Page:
He was the sole American-born voice in a fellowship that set out to discover – to imagine redeeming – what was left of America's promise, in a time when few knew whether discovery or redemption was any longer possible. Drummer and singer Levon Helm was perhaps the purest product of that fellowship, the Canadian-rooted rock & roll quintet the Band. The group came to fame after an eventful association with Bob Dylan in the mid-1960s; by the time the decade was out, the Band were making music that subverted the revolutionary intentions of rock & roll with an unanticipated revolution all their own.
When the Band played live, Helm located his drums at center stage, between guitarist Robbie Robertson and bassist Rick Danko, just a little behind, at the same level, not on a riser. The idea was for them all – along with pianist and singer Richard Manuel and keyboardist Garth Hudson – to press on into risky territory with shared grace and nerve. That drum stool, Helm noted in his 1993 autobiography, This Wheel's on Fire, "was the best seat in the house. From there you can see both the audience and the show." Helm aimed to keep faith with that dream of communion, right to the end of his days.
Born in Turkey Scratch, Arkansas – a rural village in the Mississippi Delta – on May 26th, 1940, Helm grew up in a family that worked long days in dry and dusty heat. His parents were cotton farmers who encouraged their children to sing and play instruments. When Levon, at age six, saw Bill Monroe and His Blue Grass Boys, he grew determined to make himself a musician. He began playing guitar when he was eight, and soon took to the drums. He heard country music and R&B on radio stations that beamed out of Nashville, and was fascinated by the blues harmonica of Sonny Boy Williamson II, whose King Biscuit Time was broadcast in Helena, Arkansas. Most of all, Helm remembered a bawdy act with a hardback beat known as the F.S. Walcott Rabbits Foot Minstrels, who held raunchy Midnight Ramble events on Saturday nights. "Today, when folks ask me where rock & roll came from," Helm said, "I always think of our Southern medicine shows and that wild Midnight Ramble. Chuck Berry's duckwalk, Elvis Presley's rockabilly gyrations, Little Richard's dancing on the piano, Jerry Lee Lewis' antics and Ronnie Hawkins' camel walk could have come right off F.S. Walcott's stage."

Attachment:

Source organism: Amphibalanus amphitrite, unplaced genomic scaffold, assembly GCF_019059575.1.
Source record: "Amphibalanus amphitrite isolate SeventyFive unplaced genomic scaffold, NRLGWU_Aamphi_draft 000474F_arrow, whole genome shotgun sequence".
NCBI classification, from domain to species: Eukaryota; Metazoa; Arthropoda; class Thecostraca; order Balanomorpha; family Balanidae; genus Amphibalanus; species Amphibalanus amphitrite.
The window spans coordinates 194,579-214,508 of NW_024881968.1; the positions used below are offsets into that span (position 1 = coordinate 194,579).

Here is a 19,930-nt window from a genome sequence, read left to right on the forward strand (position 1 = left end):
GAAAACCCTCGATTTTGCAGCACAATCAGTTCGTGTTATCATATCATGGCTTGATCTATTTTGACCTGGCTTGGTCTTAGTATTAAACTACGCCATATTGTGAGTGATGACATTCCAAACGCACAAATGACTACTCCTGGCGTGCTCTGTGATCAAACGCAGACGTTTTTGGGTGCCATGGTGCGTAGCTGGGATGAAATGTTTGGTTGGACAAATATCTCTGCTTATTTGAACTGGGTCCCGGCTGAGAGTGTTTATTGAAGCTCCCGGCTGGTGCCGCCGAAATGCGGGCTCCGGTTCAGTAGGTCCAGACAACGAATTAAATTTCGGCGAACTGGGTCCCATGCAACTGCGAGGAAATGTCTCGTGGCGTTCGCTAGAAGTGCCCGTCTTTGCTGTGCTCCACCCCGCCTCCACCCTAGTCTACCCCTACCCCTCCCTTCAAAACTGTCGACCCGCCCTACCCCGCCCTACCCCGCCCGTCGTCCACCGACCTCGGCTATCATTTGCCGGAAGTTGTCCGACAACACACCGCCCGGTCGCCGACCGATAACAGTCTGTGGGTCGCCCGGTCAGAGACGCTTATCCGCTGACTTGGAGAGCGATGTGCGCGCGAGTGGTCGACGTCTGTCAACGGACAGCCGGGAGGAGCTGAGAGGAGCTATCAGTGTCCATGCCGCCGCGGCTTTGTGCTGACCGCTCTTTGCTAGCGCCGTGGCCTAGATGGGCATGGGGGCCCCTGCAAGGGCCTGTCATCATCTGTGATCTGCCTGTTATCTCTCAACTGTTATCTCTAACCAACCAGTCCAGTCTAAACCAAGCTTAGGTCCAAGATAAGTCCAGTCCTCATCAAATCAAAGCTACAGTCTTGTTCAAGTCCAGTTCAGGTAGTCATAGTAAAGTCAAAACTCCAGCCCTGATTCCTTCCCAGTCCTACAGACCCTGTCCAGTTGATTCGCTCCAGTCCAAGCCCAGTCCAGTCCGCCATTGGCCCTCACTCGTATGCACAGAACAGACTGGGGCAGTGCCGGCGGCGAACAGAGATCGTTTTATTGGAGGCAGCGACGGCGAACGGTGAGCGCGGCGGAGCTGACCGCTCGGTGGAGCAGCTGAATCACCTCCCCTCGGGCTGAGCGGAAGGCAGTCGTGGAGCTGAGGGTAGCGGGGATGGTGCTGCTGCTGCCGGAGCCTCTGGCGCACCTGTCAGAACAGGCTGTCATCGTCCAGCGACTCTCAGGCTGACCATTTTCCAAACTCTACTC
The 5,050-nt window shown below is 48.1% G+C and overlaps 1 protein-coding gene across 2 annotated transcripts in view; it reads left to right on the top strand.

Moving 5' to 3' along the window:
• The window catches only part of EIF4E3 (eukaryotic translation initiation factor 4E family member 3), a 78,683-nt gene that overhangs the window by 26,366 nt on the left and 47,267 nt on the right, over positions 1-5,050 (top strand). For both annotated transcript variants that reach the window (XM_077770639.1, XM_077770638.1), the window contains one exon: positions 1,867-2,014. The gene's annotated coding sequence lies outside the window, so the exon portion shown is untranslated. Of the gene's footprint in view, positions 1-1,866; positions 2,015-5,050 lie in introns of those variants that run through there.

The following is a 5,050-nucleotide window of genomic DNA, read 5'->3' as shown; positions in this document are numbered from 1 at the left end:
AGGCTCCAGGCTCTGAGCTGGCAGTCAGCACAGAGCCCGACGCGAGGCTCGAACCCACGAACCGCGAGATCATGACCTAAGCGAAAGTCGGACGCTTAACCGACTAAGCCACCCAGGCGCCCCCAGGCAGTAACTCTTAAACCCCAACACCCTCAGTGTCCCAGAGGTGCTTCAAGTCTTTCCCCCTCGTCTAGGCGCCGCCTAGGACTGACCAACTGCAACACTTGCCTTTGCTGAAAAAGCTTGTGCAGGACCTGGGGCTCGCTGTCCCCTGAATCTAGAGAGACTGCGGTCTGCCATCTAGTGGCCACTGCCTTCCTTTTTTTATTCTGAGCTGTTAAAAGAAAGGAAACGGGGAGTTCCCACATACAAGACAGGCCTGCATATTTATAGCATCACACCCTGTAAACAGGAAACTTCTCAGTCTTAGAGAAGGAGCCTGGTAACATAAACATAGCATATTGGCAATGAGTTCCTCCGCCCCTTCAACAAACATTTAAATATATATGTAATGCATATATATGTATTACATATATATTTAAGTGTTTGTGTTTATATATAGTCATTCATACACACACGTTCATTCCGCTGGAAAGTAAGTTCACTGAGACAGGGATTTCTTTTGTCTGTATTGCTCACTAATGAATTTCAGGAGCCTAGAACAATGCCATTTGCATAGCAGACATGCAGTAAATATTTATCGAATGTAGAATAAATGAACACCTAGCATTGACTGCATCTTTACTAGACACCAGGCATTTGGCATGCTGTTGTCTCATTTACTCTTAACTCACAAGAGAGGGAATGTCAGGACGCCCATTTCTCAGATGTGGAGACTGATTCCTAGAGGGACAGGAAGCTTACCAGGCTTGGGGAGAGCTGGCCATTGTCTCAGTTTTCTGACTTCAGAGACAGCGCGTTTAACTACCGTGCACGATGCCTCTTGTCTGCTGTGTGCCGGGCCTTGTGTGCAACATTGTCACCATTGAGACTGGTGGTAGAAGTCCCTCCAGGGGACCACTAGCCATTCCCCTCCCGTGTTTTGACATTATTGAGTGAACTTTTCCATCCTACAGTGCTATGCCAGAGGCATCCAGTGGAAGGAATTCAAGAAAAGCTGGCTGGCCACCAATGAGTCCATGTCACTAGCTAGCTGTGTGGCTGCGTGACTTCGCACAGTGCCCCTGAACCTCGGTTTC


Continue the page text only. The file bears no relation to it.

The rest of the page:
By the time he was 17, Helm was playing in rock & roll bands at clubs in Helena. He came to the attention of fellow Arkansan Ronnie Hawkins, who sought Helm out at his parents' house. Helm was stunned by the rockabilly singer's huge pompadour. "I like that hairdo," Helm told Hawkins. "Why, thanks, son," Hawkins replied. "I call it the Big Dick look." Hawkins invited the young player to join him in Toronto to drum for his band, the Hawks. "I thought I'd died and gone to heaven," Helm later wrote. One night, a 14-year-old boy named Robbie Robertson caught Hawkins and his band live; he was riveted by Helm. "You couldn't believe this kid was the drummer, and yet he was terrific, terrific to look at and terrific to hear," Robertson later said.
By moving to Canada, Helm had abdicated any real chance for American rock & roll success, but he liked where he was. "The Hawk had been to college and could quote Shakespeare when he was in the mood," Helm later wrote. "He was also the most vulgar and outrageous rockabilly character I've ever met in my life. He'd say and do anything to shock you." On one occasion, Hawkins asked the teenage Helm, "You ever fuck a goat?" Helm admitted that he had not. "Well," Hawkins continued, "I have – good pussy too. Only problem is you have to stop and walk around to the front when you want to kiss them."